What Is A Beneficiary?
In the world of life insurance, beneficiary is an important, common term. It refers to a person or entity who is named by the life insurance policy to receive the policy's benefits. The benefits (or proceeds) received after a policyholder dies are generally cash, but sometimes benefits are in the form of services or other types of awards. Entities are included because, besides people, business partnerships, corporations, trusts, churches, schools/colleges/universities, or charities may all be selected as beneficiaries. Beneficiary Types
Beneficiaries are not all alike. Life insurance policies are designed to protect persons/entities that are important to the life insurance policyholder. These policies may use different types of beneficiaries to fit a policyholder's preferences and/or to comply with legal or tax issues. The types of beneficiaries also have a LOT to do with the control of the proceeds and the beneficiary's rights. Here are the most common types of beneficiaries:
Note that several of these beneficiaries can be combined, i.e. Revocable, Primary Beneficiary or Absolute, Secondary Beneficiary. Other Methods For Designating Beneficiaries
Class Designation - refers to when a group is chosen to share equally in a policy's proceeds. The class designation has an advantage of providing equal benefits to a group that may change between the time the designation is made and when the proceeds are paid. Commonly a policyholder's children, grandchildren, or siblings are selected as a class.
Specific Designation - typically means that a beneficiary selected by his or her name and relationship to the policyholder, such as Gwenna Mygirl, daughter of the insured.
Per Capita Designation - this method of designation permits greater flexibility than a straight class designation. For instance, a policyowner can name his children to share the proceeds equally and, in the case of a child's death; the deceased beneficiary's children may receive in EQUAL (per capita) shares with the surviving policyowner's children. Example: Joe designates his children, Bill, Trudy and Stan, to equally share $3 million in policy proceeds on a per capita basis with any children who survive them. Joe dies in a car accident and Bill dies in the same tragedy. Therefore, Bill's children, Gary, Paulie and Pam become equal participants in the proceeds ($600,000 apiece). If only Joe had died in the accident, Joe's children would have received $1 million apiece.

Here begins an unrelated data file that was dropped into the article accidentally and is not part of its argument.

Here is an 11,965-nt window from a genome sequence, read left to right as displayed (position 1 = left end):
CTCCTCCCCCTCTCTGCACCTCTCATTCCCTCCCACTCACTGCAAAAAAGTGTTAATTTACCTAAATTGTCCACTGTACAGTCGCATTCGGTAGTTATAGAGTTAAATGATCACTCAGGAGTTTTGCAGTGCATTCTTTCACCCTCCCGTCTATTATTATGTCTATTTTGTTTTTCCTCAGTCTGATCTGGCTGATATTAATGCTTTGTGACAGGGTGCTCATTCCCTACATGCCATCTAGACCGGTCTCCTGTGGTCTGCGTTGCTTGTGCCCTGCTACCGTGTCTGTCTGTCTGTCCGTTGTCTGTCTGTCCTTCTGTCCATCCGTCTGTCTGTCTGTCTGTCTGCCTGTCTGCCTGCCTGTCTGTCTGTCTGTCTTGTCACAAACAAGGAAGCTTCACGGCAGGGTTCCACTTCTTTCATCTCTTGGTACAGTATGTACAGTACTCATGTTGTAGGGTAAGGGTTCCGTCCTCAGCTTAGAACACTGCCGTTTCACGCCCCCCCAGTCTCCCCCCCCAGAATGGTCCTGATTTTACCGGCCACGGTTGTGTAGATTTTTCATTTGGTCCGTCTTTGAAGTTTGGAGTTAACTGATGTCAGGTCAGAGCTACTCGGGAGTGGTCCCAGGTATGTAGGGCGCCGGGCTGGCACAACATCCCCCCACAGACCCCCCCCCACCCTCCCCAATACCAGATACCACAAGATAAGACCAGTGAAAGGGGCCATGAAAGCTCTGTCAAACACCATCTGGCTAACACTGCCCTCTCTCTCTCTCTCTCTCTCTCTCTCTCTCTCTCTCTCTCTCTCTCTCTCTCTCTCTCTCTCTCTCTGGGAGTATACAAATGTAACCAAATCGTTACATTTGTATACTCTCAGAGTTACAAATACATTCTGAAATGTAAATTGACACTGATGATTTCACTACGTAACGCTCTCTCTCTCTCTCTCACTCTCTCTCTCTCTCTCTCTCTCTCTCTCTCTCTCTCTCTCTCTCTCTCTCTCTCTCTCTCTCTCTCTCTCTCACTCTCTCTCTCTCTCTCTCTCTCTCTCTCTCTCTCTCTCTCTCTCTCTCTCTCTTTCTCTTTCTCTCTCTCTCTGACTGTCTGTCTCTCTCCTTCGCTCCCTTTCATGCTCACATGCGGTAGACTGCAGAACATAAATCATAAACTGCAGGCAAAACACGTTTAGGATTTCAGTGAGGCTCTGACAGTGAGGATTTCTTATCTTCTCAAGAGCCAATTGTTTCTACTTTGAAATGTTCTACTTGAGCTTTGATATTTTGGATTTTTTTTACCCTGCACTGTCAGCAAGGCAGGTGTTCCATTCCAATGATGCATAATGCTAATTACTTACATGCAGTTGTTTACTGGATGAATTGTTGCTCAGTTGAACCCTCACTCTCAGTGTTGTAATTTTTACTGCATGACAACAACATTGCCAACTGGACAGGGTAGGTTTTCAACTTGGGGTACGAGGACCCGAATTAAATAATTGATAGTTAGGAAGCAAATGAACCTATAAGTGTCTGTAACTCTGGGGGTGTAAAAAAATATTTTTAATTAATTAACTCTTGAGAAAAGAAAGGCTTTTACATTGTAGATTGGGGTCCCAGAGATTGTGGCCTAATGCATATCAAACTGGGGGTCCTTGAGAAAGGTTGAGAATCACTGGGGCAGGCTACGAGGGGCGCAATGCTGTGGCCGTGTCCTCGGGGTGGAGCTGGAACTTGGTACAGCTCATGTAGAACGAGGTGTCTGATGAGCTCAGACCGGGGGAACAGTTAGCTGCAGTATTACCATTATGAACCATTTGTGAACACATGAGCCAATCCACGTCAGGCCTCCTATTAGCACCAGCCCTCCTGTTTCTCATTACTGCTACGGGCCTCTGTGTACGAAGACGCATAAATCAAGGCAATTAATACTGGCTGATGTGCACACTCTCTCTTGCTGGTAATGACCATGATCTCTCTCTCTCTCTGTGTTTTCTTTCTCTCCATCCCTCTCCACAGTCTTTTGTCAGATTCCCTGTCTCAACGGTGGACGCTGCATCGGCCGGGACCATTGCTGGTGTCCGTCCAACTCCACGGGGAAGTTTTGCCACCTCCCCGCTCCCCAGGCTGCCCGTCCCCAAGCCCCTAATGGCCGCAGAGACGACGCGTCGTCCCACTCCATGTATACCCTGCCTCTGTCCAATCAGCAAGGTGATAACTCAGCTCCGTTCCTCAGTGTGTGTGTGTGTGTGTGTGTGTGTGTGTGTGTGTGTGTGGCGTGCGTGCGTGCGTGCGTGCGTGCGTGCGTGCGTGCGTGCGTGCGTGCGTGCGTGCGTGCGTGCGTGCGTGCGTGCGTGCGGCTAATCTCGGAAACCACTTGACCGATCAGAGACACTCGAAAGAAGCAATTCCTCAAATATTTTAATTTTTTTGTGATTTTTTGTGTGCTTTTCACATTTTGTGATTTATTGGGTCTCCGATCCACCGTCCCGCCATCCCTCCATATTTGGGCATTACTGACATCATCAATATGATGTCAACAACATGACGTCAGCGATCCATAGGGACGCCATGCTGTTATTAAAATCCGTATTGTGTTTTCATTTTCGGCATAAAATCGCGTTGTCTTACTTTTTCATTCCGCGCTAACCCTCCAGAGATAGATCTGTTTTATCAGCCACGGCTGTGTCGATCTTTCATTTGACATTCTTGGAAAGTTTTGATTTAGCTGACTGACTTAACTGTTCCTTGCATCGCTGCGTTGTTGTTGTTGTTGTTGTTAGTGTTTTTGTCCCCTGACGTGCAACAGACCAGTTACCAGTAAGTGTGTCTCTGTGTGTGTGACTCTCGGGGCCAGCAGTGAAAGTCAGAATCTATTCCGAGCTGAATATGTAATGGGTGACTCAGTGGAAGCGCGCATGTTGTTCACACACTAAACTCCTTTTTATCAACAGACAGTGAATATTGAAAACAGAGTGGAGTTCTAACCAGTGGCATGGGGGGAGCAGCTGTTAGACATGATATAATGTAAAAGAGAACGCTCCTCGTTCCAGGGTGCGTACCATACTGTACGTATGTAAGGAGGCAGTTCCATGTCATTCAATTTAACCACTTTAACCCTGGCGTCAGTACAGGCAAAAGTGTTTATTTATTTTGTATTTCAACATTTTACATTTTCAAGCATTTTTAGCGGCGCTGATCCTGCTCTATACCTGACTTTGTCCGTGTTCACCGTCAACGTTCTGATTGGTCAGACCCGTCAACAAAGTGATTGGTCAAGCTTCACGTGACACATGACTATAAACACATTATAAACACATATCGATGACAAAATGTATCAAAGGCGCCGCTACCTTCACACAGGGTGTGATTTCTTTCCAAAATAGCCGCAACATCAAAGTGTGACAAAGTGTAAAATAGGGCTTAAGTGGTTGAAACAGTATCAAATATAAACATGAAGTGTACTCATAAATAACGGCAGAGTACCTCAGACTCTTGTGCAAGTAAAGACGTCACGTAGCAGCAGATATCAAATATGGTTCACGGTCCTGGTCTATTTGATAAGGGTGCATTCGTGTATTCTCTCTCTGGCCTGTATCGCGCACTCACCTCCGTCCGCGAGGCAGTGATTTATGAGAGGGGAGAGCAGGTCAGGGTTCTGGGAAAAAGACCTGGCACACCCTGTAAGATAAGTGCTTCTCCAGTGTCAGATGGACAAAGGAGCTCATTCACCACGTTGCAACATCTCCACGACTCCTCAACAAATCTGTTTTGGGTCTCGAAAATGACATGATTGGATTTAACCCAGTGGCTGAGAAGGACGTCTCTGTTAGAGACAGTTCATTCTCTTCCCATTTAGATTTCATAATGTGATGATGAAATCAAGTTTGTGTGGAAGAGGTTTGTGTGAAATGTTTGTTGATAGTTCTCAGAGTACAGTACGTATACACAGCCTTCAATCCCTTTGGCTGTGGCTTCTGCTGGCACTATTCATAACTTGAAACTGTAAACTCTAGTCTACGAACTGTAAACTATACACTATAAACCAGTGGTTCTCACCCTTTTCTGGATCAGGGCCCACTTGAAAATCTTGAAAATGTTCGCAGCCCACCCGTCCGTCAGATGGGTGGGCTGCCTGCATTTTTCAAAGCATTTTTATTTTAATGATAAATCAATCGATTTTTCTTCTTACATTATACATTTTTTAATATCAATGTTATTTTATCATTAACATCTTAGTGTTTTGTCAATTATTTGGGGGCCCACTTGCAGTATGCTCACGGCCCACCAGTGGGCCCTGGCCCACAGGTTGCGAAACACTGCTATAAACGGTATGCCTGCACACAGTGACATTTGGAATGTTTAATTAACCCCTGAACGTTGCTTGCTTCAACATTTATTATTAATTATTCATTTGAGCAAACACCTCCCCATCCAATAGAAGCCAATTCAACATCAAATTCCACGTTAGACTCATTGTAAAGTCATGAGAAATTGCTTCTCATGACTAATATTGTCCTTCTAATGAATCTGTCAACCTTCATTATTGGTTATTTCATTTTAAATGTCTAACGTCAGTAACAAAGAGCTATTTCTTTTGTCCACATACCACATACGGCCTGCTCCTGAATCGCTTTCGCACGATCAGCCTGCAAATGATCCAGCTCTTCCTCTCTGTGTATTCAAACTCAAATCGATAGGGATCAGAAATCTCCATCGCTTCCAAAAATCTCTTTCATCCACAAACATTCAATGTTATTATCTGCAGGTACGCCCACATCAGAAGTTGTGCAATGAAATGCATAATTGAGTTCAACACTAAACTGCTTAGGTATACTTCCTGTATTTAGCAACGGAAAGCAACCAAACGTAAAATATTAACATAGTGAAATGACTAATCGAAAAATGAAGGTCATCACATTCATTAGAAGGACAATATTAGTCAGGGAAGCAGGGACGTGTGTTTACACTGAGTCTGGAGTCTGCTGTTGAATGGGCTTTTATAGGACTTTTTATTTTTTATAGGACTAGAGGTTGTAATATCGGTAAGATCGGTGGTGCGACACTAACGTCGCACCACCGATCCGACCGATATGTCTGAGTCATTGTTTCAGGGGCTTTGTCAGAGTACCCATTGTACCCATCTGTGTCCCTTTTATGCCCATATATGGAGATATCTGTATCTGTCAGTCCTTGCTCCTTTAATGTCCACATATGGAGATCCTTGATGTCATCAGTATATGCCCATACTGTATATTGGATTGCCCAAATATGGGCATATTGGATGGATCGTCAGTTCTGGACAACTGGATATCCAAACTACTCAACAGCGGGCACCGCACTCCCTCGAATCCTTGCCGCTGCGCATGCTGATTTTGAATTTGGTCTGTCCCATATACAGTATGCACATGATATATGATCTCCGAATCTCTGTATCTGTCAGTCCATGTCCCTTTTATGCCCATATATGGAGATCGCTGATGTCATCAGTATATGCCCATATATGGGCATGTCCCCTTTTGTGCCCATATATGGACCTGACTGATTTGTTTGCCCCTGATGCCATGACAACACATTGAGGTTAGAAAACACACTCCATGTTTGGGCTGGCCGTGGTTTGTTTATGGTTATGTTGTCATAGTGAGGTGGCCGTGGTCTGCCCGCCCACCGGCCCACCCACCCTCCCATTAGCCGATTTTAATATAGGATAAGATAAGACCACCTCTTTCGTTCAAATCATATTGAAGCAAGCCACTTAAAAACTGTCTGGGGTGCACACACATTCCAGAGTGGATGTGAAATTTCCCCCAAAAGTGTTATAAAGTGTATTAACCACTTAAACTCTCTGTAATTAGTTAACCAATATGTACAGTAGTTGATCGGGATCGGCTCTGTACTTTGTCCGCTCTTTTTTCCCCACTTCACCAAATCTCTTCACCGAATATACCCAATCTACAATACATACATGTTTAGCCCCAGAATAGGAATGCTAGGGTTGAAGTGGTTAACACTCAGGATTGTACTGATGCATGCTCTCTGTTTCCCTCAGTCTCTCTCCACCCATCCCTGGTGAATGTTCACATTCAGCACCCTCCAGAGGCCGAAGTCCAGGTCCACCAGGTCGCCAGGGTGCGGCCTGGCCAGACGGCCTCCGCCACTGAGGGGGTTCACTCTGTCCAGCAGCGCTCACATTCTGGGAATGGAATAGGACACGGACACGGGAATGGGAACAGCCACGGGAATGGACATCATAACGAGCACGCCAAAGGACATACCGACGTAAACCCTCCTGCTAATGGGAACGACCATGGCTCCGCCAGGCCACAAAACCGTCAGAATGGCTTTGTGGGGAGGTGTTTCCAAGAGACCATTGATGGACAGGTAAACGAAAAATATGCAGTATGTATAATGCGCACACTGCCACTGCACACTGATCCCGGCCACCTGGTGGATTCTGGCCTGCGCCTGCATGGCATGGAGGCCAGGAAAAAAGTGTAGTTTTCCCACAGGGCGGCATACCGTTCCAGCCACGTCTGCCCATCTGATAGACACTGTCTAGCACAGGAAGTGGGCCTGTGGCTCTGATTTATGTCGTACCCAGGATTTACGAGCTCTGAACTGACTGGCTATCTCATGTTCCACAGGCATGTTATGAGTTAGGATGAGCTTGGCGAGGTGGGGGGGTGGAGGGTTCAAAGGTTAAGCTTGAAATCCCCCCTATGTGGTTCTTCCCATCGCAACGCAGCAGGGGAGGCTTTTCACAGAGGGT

Per Stirpes Designation - this method is the ultimate contingency plan. It allows the policyowner to pass the proceeds equally to his direct heirs and, in the event of any person's death, that particular share is passed on to any descendants. Example: Joe designates his children, Bill, Trudy and Stan, to equally share $3 million in policy proceeds ($1 million a piece). Joe dies in a car accident and Bill dies in the same tragedy. Therefore, Bill's children, Gary, Paulie and Pam become equal participants in Bill's share of the proceeds. In this instance, Joe's surviving children each get $1 million while Bill's children share the amount that Bill would have received (roughly $333,000 apiece).
If you need to discuss your plans on providing for your loved ones, an insurance professional is a great place to start.